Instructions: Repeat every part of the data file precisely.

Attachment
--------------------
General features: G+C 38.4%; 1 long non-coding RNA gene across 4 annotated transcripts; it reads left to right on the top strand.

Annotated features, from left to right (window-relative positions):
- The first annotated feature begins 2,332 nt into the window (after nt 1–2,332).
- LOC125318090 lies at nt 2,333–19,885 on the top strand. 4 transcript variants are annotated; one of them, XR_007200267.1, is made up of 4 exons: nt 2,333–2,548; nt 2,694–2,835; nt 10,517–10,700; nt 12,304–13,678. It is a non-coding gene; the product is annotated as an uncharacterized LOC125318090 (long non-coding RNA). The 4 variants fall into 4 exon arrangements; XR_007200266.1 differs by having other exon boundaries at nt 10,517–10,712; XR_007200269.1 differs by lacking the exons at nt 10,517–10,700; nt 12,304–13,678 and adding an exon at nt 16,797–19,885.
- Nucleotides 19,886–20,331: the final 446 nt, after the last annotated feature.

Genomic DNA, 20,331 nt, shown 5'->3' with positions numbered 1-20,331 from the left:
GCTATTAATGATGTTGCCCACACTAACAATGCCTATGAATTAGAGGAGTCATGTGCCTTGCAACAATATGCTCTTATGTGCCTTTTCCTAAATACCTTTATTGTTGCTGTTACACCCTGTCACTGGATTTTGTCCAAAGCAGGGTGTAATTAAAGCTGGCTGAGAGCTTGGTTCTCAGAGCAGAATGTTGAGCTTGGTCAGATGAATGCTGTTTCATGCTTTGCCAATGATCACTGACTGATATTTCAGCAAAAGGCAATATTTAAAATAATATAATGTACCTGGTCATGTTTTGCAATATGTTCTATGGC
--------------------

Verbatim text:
General features: G+C 38.4%; 1 long non-coding RNA gene across 4 annotated transcripts; it reads left to right on the top strand.

Annotated features, from left to right (window-relative positions):
- The first annotated feature begins 2,332 nt into the window (after nt 1–2,332).
- LOC125318090 lies at nt 2,333–19,885 on the top strand. 4 transcript variants are annotated; one of them, XR_007200267.1, is made up of 4 exons: nt 2,333–2,548; nt 2,694–2,835; nt 10,517–10,700; nt 12,304–13,678. It is a non-coding gene; the product is annotated as an uncharacterized LOC125318090 (long non-coding RNA). The 4 variants fall into 4 exon arrangements; XR_007200266.1 differs by having other exon boundaries at nt 10,517–10,712; XR_007200269.1 differs by lacking the exons at nt 10,517–10,700; nt 12,304–13,678 and adding an exon at nt 16,797–19,885.
- Nucleotides 19,886–20,331: the final 446 nt, after the last annotated feature.

Genomic DNA, 20,331 nt, shown 5'->3' with positions numbered 1-20,331 from the left:
GCTATTAATGATGTTGCCCACACTAACAATGCCTATGAATTAGAGGAGTCATGTGCCTTGCAACAATATGCTCTTATGTGCCTTTTCCTAAATACCTTTATTGTTGCTGTTACACCCTGTCACTGGATTTTGTCCAAAGCAGGGTGTAATTAAAGCTGGCTGAGAGCTTGGTTCTCAGAGCAGAATGTTGAGCTTGGTCAGATGAATGCTGTTTCATGCTTTGCCAATGATCACTGACTGATATTTCAGCAAAAGGCAATATTTAAAATAATATAATGTACCTGGTCATGTTTTGCAATATGTTCTATGGC